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Supplier, Fiat grapple over Opel

2009-04-29 07:24
Berlin/Frankfurt - Austrian-Canadian car parts maker Magna has presented the rough outlines of a rival offer to seize control of General Motors' Opel unit ahead of Italy's Fiat, German economy minister Karl-Theodor zu Guttenberg said.

Magna's approach marks an effort to elbow aside Italy's Fiat as politicians and investors grapple to find a long-term solution for Germany-based Opel.

Magna is seeking control by working together with a third-party investor, a person familiar with Magna's thinking told Reuters.

A spokesman for the office of Kurt Beck, state premier of Rhineland-Palatinate on Tuesday said Magna wanted to buy a 20% stake in Opel but was seeking control through direct and indirect stakes.

Rhineland-Palatinate is one of four German states where Opel plants are located. Magna declined to comment on details of its proposal outline.

Speaking after a meeting on Tuesday with senior representatives of Magna, Guttenberg told reporters the supplier's concept was "interesting" but he stressed the government needed more facts and figures from GM.

The concepts from Magna and Fiat were very different from each other, said Guttenberg, adding these two were the most substantial plans he had seen so far from potential investors. He declined to give details.

Fiat declined to comment on Guttenberg's statements.

Political worries

GM must sell a significant stake in Opel to convince German politicians to use taxpayers' money for 3.3 billion euros in loan guarantees.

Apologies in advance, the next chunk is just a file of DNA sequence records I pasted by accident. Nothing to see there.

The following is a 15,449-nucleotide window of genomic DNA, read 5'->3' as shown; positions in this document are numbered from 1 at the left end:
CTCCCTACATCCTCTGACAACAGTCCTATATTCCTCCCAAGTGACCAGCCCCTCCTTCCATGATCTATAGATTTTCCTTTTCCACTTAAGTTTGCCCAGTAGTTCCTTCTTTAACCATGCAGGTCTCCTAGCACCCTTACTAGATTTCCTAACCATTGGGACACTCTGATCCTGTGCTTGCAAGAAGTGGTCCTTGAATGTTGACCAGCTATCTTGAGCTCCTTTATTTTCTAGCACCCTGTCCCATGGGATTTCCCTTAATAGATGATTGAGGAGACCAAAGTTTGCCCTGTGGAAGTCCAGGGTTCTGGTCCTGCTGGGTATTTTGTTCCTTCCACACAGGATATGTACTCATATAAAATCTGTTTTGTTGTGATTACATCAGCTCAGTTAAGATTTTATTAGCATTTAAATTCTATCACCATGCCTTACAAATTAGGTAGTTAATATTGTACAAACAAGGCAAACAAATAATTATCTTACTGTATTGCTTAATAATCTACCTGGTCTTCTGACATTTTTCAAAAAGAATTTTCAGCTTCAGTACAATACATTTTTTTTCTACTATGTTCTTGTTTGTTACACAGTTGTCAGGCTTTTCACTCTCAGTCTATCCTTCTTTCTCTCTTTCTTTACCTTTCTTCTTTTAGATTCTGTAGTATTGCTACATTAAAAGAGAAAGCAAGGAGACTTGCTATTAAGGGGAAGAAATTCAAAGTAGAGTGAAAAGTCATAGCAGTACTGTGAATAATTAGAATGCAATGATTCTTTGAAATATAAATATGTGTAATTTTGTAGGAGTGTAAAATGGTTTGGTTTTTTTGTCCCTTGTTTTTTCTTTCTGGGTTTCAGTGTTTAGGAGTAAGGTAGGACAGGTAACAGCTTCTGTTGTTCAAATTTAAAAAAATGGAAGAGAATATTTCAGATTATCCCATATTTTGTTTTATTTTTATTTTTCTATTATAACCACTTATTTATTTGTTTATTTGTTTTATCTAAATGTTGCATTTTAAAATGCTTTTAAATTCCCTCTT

With an election due in September, the government is anxious to find a way of saving jobs at the company. Opel has four production sites in Germany which together employ some 25 000 people.

"The future security of the plants plays a major role in both initial plans," Guttenberg said.

Germany's Der Spiegel magazine reported at the weekend that Fiat chief executive Sergio Marchionne had pledged to maintain all four German production sites should it acquire Opel.

Nonetheless, Fiat's advances have sparked concern among Opel's union leadership who fear job cuts would fall mainly on Opel if the combined company needed to shrink.

"In the next few days, further talks will take place between the investors and GM so they can then present an industrial plan for Opel. On that basis, we will then decide how we, as the German government, will get involved," said Guttenberg.

German foreign minister and vice chancellor Frank-Walter Steinmeier has gained a "positive impression" of Magna after holding talks with the company, his ministry said on Monday.

Chapter 11 is looming over General Motors which on Monday offered its final plan to reorganise outside bankruptcy by slashing bond debt, cutting over 21 000 more US jobs and emerging as a nationalised automaker under majority control by the US government.


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